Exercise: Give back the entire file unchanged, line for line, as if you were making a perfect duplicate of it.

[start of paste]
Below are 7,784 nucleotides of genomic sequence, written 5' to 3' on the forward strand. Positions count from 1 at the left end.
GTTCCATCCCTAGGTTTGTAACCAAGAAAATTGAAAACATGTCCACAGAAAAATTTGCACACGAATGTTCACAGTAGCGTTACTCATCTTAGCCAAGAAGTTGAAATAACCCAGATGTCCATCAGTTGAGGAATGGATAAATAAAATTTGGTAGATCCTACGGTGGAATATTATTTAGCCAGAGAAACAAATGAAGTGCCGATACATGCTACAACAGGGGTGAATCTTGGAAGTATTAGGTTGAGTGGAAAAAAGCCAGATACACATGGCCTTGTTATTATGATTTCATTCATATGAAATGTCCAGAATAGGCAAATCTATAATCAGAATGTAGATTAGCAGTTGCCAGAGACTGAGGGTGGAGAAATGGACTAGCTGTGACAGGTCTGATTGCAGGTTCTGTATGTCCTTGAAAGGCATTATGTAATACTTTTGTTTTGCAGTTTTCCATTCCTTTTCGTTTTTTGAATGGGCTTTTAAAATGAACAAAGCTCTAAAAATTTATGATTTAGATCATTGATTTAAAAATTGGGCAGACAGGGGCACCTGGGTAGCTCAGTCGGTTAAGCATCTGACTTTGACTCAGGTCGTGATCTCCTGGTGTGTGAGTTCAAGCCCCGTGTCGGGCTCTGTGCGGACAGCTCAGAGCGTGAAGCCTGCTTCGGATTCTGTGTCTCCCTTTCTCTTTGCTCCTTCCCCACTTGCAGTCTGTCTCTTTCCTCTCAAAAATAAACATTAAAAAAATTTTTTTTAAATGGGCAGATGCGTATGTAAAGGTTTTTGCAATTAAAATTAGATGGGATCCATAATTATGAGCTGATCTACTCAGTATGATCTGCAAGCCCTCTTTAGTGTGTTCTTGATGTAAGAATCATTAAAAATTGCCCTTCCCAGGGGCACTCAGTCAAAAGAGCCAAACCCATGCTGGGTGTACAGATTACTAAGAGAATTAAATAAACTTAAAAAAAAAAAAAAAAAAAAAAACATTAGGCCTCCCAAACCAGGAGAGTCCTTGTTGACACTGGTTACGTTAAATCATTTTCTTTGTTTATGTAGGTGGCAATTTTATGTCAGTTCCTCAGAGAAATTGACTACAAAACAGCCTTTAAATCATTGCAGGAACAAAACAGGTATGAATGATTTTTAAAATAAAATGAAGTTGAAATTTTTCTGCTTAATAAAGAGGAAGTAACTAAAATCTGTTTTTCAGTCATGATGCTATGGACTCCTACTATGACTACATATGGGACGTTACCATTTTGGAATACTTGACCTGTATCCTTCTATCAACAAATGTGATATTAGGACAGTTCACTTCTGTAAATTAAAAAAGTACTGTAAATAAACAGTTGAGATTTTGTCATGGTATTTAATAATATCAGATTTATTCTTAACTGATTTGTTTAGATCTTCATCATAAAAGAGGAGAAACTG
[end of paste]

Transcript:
Below are 7,784 nucleotides of genomic sequence, written 5' to 3' on the forward strand. Positions count from 1 at the left end.
GTTCCATCCCTAGGTTTGTAACCAAGAAAATTGAAAACATGTCCACAGAAAAATTTGCACACGAATGTTCACAGTAGCGTTACTCATCTTAGCCAAGAAGTTGAAATAACCCAGATGTCCATCAGTTGAGGAATGGATAAATAAAATTTGGTAGATCCTACGGTGGAATATTATTTAGCCAGAGAAACAAATGAAGTGCCGATACATGCTACAACAGGGGTGAATCTTGGAAGTATTAGGTTGAGTGGAAAAAAGCCAGATACACATGGCCTTGTTATTATGATTTCATTCATATGAAATGTCCAGAATAGGCAAATCTATAATCAGAATGTAGATTAGCAGTTGCCAGAGACTGAGGGTGGAGAAATGGACTAGCTGTGACAGGTCTGATTGCAGGTTCTGTATGTCCTTGAAAGGCATTATGTAATACTTTTGTTTTGCAGTTTTCCATTCCTTTTCGTTTTTTGAATGGGCTTTTAAAATGAACAAAGCTCTAAAAATTTATGATTTAGATCATTGATTTAAAAATTGGGCAGACAGGGGCACCTGGGTAGCTCAGTCGGTTAAGCATCTGACTTTGACTCAGGTCGTGATCTCCTGGTGTGTGAGTTCAAGCCCCGTGTCGGGCTCTGTGCGGACAGCTCAGAGCGTGAAGCCTGCTTCGGATTCTGTGTCTCCCTTTCTCTTTGCTCCTTCCCCACTTGCAGTCTGTCTCTTTCCTCTCAAAAATAAACATTAAAAAAATTTTTTTTAAATGGGCAGATGCGTATGTAAAGGTTTTTGCAATTAAAATTAGATGGGATCCATAATTATGAGCTGATCTACTCAGTATGATCTGCAAGCCCTCTTTAGTGTGTTCTTGATGTAAGAATCATTAAAAATTGCCCTTCCCAGGGGCACTCAGTCAAAAGAGCCAAACCCATGCTGGGTGTACAGATTACTAAGAGAATTAAATAAACTTAAAAAAAAAAAAAAAAAAAAAAACATTAGGCCTCCCAAACCAGGAGAGTCCTTGTTGACACTGGTTACGTTAAATCATTTTCTTTGTTTATGTAGGTGGCAATTTTATGTCAGTTCCTCAGAGAAATTGACTACAAAACAGCCTTTAAATCATTGCAGGAACAAAACAGGTATGAATGATTTTTAAAATAAAATGAAGTTGAAATTTTTCTGCTTAATAAAGAGGAAGTAACTAAAATCTGTTTTTCAGTCATGATGCTATGGACTCCTACTATGACTACATATGGGACGTTACCATTTTGGAATACTTGACCTGTATCCTTCTATCAACAAATGTGATATTAGGACAGTTCACTTCTGTAAATTAAAAAAGTACTGTAAATAAACAGTTGAGATTTTGTCATGGTATTTAATAATATCAGATTTATTCTTAACTGATTTGTTTAGATCTTCATCATAAAAGAGGAGAAACTG